Team Canada ups its game with fan-driven web site

The Canadian Olympic Committee has revamped its website with gamification and social media to drive fan activity in a way that could prove instructional for CIOs.

The organization commissioned brand and digital agency Zync, which had already redesigned the website in 2014. It tasked the firm with developing Canadian Olympic Club, a digital fan club attached to the main website.

“They looked to gamification, and part of the reason for it was to engage people outside the Olympics,” said Brad Breininger, principal and strategist at Zync. The COC prepares the Olympic team for other events including the recently-finished Pan American Games, and the Youth Olympics.

The core of the website strategy involved developing challenges that would result in rewards, explained Jeremy Linskill, design director at the agency. The site structured a variety of contests and competitions around the acquisition of badges, in a bid to create a longer-term relationship with the fans.

“It isn’t just a contest where they play a game. As they gather these badges, it gives them a longer-term engagement,” Linskill said.

Each challenge is worth different amounts of points, which can be used to redeem contest entries and then eventually get physical rewards. At the moment, this centres around Team Canada merchandise, but rewards from the fledgling initiative will be more “experiential” going forward, he said.

Naturally, the acquisition of badges and points ties into social media, which is a focal point for the web design team. The website prioritizes Facebook authorization above email addresses and passwords, and fans are encouraged to share their achievements on social media.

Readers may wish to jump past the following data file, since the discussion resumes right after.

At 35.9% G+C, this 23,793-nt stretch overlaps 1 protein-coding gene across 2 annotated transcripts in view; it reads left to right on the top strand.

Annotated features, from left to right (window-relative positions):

“Ideally, you gather a whole bunch of points that you put at the top of the leaderboard, which tell you where you rank alongside your friends on Facebook,” Breininger said.

The organization is hoping that the website will give them a more sophisticated set of metrics about visitors than it has had in the past. Originally, it focused on unique visits, but as its social media and gamification push has rolled out, it has added another layer, said Breininger. It will be useful to understand which fans are focused on which kinds of contests and badges, he added.

Metrics on page views, along with many other online behaviours, can be gathered without the help of badges. But gamification could be a useful way to increase engagement among a key audience.

This could cover not only business-to-consumer audiences, but also uses in specific niches, such as health care. Vancouver-based Ayogo, for example, improves patient engagement for its clients through social play. However, CEO Michael Fergusson emphasizes that there is a level of academic rigour involved for these kinds of applications. It isn’t just about badges, but about understanding and applying behavioural psychology properly.

In any case, CIOs need a little more convincing before deploying gamification in their own projects, whether internally or for external, customer-facing apps. In the 2014 Deloitte CIO Survey, the company found that more CIOs were interested in gamification than they had been in 2013, but that overall attention was still minimal. 13% of CIOs had either piloted or fully adopted gamification last year, compared to just 8% the year before.

Significantly, Zync didn’t create the site using the kinds of high-end enterprise-class technology you might expect, such as .Net or Java. The development team pulled it off using WordPress. To be fair, it used WordPress VIP, which is the enterprise-class hosted solution offered by WordPress developer Automattic.

Automattic is strict about what clients can run on the VIP service. “They don’t allow a lot of plugins so we had to custom build,” said Linskill. “We would work back and forth until it worked through their CMS.”

Zync took the site live in early July, and with the Pan American Games only just over, it will be a while before the numbers are in, and it can assess the results of its gamification exercise. Hopefully, it will see higher levels of engagement among fans, and the beginnings of a solid community that will continue to evolve in between major events.

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Danny Bradbury
Danny Bradbury
Danny Bradbury is a technology journalist with over 20 years' experience writing about security, software development, and networking.

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